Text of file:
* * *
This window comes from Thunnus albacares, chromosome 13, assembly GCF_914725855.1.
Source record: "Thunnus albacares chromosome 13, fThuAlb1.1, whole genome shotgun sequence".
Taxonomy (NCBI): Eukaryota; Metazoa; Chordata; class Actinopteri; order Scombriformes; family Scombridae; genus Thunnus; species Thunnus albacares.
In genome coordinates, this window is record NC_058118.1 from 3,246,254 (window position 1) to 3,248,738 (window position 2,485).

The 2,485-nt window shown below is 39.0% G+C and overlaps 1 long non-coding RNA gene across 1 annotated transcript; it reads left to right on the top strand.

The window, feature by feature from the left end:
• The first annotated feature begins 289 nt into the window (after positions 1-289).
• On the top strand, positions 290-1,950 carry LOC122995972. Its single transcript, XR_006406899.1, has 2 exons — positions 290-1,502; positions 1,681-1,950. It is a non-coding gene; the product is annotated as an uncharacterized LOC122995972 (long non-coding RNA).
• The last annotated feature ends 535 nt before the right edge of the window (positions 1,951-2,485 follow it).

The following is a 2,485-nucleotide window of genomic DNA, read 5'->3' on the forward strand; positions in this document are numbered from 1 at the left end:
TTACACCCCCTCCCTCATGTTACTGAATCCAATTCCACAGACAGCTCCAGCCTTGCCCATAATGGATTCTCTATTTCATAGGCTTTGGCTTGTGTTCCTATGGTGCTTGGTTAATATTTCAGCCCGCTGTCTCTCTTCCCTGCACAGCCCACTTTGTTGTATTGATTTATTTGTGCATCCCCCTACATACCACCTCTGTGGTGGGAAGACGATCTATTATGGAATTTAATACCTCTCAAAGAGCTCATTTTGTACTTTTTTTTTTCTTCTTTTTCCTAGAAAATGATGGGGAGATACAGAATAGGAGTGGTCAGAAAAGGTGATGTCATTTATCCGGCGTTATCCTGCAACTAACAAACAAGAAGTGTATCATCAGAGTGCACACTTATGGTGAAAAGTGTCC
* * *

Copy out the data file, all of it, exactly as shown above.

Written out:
This window comes from Thunnus albacares, chromosome 13, assembly GCF_914725855.1.
Source record: "Thunnus albacares chromosome 13, fThuAlb1.1, whole genome shotgun sequence".
Taxonomy (NCBI): Eukaryota; Metazoa; Chordata; class Actinopteri; order Scombriformes; family Scombridae; genus Thunnus; species Thunnus albacares.
In genome coordinates, this window is record NC_058118.1 from 3,246,254 (window position 1) to 3,248,738 (window position 2,485).

The 2,485-nt window shown below is 39.0% G+C and overlaps 1 long non-coding RNA gene across 1 annotated transcript; it reads left to right on the top strand.

The window, feature by feature from the left end:
• The first annotated feature begins 289 nt into the window (after positions 1-289).
• On the top strand, positions 290-1,950 carry LOC122995972. Its single transcript, XR_006406899.1, has 2 exons — positions 290-1,502; positions 1,681-1,950. It is a non-coding gene; the product is annotated as an uncharacterized LOC122995972 (long non-coding RNA).
• The last annotated feature ends 535 nt before the right edge of the window (positions 1,951-2,485 follow it).

The following is a 2,485-nucleotide window of genomic DNA, read 5'->3' on the forward strand; positions in this document are numbered from 1 at the left end:
TTACACCCCCTCCCTCATGTTACTGAATCCAATTCCACAGACAGCTCCAGCCTTGCCCATAATGGATTCTCTATTTCATAGGCTTTGGCTTGTGTTCCTATGGTGCTTGGTTAATATTTCAGCCCGCTGTCTCTCTTCCCTGCACAGCCCACTTTGTTGTATTGATTTATTTGTGCATCCCCCTACATACCACCTCTGTGGTGGGAAGACGATCTATTATGGAATTTAATACCTCTCAAAGAGCTCATTTTGTACTTTTTTTTTTCTTCTTTTTCCTAGAAAATGATGGGGAGATACAGAATAGGAGTGGTCAGAAAAGGTGATGTCATTTATCCGGCGTTATCCTGCAACTAACAAACAAGAAGTGTATCATCAGAGTGCACACTTATGGTGAAAAGTGTCC